Historical Effects of the Transatlantic Slave Trade
Economists are becoming more appreciative of how historical episodes shape future events. The resurgence of history as an explanatory tool has led economists to publish a series of papers collectively known as the “Deep Roots” literature. These papers cover a wide range of topics, but Africa has been a strong focus due to its unique history of underdevelopment. Some trace Africa’s fortunes and misfortunes to the character of precolonial institutions.
Considering that the transatlantic slave trade occupies a watershed moment in African history, several studies detail its disruptive effects on African societies. Research shows that by prioritizing male exports, the trade led to gender imbalances and high rates of polygyny across Africa. Other research suggests that the transatlantic slave trade increased absolutism in precolonial Africa by 17–35 percent, thereby reducing democracy and liberalism. Prior to the transatlantic slave trade, Africa possessed autocratic institutions, so the slave trade is not the genesis of African autocracy; however, the trade amplified autocratic tendencies.
Debates have also been provoked about the impact of the transatlantic slave trade on Africa’s demography, with many contending that it stalled economic growth by substantially depleting Africa’s labor force. Yet this argument is not without flaws because Joseph C. Miller asserts in a 1982 paper that environmental burdens played a more significant role in restricting population growth and stirring social change in West Central Africa than did the impact of slave exports.
Demographic changes were an obvious outcome of the transatlantic slave trade; however, the trade did not affect all regions of Africa equally. Interestingly, studies on the trade’s demographic impact are becoming infrequent, and more scholars are exploring the trade’s consequences on entrepreneurship. Entrepreneurship is a collaborative venture, so it is more likely to scale in high-trust environments, but the slave trade fractured trust and social cohesion in Africa.
The slave trade created incentives for people to betray allies by selling them into slavery. Due to the intensity of the slave trade, people became less trusting of friends and strangers. Testing the association between contemporary developing countries and historical shocks, Ikenna Stanley-Paschal Uzuegbunam and coauthors conclude that social entrepreneurship has been inhibited in places where the slave trade fomented mistrust. Areas that were exposed to the slave trade still suffer from low trust and, as a result, are more likely to struggle in developing community enterprises.
Equally important is a paper by Lamar Pierce and Jason A. Snyder articulating that firms in areas that have suffered great exposure to the slave trade are more likely to exhibit concentrated ownership or be sole proprietors. A possible explanation is that the slave trade weakened institutions and lowered social capital. With lower social capital, entrepreneurs will be demotivated to formalize businesses into limited liability companies. In the long term, this adversely affects one’s ability to raise capital from large and impersonal groups.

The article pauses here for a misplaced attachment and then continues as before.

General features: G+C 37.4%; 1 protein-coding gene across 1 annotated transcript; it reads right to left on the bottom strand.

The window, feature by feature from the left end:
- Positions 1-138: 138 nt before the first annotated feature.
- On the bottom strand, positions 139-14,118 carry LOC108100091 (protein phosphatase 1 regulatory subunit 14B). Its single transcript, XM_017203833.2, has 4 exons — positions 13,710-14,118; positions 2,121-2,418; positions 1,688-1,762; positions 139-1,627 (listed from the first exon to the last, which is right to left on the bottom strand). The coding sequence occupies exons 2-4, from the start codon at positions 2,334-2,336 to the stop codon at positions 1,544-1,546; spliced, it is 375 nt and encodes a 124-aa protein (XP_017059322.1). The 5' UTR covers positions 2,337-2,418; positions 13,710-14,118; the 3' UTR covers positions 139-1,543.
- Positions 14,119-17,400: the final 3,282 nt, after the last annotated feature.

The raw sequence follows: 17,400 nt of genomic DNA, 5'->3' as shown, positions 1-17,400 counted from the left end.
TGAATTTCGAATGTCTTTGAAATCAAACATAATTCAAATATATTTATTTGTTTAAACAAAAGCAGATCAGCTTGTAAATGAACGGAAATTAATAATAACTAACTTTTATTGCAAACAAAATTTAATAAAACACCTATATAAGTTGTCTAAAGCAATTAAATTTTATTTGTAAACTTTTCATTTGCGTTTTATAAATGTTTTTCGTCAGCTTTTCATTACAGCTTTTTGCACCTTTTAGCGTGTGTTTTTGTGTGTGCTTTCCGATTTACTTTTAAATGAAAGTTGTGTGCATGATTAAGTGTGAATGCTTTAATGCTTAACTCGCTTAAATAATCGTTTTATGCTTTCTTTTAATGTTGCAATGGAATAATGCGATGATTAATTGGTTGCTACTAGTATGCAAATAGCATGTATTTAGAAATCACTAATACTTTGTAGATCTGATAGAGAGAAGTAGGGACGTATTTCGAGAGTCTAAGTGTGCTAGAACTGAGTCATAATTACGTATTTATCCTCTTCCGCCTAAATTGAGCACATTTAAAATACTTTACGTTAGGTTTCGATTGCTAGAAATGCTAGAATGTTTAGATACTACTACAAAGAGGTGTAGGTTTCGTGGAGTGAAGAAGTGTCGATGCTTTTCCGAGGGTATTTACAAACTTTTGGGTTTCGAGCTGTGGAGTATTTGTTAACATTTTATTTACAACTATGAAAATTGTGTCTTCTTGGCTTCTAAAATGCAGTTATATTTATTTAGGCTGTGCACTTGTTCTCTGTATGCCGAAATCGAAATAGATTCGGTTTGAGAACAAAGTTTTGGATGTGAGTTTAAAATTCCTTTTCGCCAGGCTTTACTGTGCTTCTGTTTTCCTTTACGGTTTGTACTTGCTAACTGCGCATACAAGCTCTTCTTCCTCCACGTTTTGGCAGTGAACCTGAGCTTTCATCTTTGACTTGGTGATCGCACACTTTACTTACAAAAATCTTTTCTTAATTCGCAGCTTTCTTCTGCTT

Seemingly, the slave trade has negative effects, but did it lead to anything positive? James Fenske, in a review of Africa’s economic history, cites data arguing that the slave trade made affected places more commercial:
Evans and Richardson (1995) note that, after 1700, slaves were captured for export from further and further inland. This necessitated the emergence of new long-distance trading networks, the proliferation of slave caravans, and the development of credit arrangements. This expansion may also have encouraged division between the enslavement and marketing functions, allowing coastal states to become more commercially oriented.
Similarly, according to the 2017 research of Gabriele Cappelli and Joerg Baten, towns that were exposed to the slave trade benefited from European human capital, experienced development, and had a more numerate population. Further, Adeel Malik and Vanessa Bouaroudj posit in a fascinating paper that individuals whose ancestors were historically exposed to the slave trade have higher levels of educational attainment relative to individuals from ethnicities with less exposure to the slave trade. Malik and Bouaroudj note that these effects are primarily driven by coastal countries and, on another note, could imply the transmission of European human capital.
Connecting current developments to past episodes is difficult, and the effects of the past can fade away. However, even when these effects remain, countries are still not enslaved to the past. Indeed, the slave trade resulted in some negative effects for Africans, but it also led to favorable outcomes. Admitting so is simply a statement of fact rather than an endorsement of European imperialism.